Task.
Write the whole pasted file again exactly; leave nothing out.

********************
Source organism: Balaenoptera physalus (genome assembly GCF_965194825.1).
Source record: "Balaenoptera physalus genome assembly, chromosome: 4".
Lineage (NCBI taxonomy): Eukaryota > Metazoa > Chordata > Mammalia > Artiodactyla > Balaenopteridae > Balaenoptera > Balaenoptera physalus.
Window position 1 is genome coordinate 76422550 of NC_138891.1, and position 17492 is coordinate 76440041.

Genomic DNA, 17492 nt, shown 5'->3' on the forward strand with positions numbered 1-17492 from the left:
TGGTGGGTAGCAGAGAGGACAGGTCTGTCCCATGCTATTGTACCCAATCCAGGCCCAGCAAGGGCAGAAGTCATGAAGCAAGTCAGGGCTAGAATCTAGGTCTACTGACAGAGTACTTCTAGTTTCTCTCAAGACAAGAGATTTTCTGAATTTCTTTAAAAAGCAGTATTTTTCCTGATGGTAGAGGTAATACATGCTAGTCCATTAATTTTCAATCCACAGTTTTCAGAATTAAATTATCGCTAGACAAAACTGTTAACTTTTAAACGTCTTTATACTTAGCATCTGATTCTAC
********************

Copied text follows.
Source organism: Balaenoptera physalus (genome assembly GCF_965194825.1).
Source record: "Balaenoptera physalus genome assembly, chromosome: 4".
Lineage (NCBI taxonomy): Eukaryota > Metazoa > Chordata > Mammalia > Artiodactyla > Balaenopteridae > Balaenoptera > Balaenoptera physalus.
Window position 1 is genome coordinate 76422550 of NC_138891.1, and position 17492 is coordinate 76440041.

Genomic DNA, 17492 nt, shown 5'->3' on the forward strand with positions numbered 1-17492 from the left:
TGGTGGGTAGCAGAGAGGACAGGTCTGTCCCATGCTATTGTACCCAATCCAGGCCCAGCAAGGGCAGAAGTCATGAAGCAAGTCAGGGCTAGAATCTAGGTCTACTGACAGAGTACTTCTAGTTTCTCTCAAGACAAGAGATTTTCTGAATTTCTTTAAAAAGCAGTATTTTTCCTGATGGTAGAGGTAATACATGCTAGTCCATTAATTTTCAATCCACAGTTTTCAGAATTAAATTATCGCTAGACAAAACTGTTAACTTTTAAACGTCTTTATACTTAGCATCTGATTCTAC